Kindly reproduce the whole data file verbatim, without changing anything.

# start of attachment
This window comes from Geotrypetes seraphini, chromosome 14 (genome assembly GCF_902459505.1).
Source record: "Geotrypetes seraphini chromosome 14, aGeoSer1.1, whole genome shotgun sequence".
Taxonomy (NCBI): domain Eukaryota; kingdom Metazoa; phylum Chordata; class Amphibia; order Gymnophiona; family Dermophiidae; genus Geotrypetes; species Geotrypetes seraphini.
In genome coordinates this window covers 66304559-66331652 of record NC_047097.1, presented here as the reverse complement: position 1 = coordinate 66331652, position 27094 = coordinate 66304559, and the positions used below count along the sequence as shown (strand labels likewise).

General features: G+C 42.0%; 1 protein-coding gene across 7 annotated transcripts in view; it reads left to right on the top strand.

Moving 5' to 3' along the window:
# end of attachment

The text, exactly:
This window comes from Geotrypetes seraphini, chromosome 14 (genome assembly GCF_902459505.1).
Source record: "Geotrypetes seraphini chromosome 14, aGeoSer1.1, whole genome shotgun sequence".
Taxonomy (NCBI): domain Eukaryota; kingdom Metazoa; phylum Chordata; class Amphibia; order Gymnophiona; family Dermophiidae; genus Geotrypetes; species Geotrypetes seraphini.
In genome coordinates this window covers 66304559-66331652 of record NC_047097.1, presented here as the reverse complement: position 1 = coordinate 66331652, position 27094 = coordinate 66304559, and the positions used below count along the sequence as shown (strand labels likewise).

General features: G+C 42.0%; 1 protein-coding gene across 7 annotated transcripts in view; it reads left to right on the top strand.

Moving 5' to 3' along the window: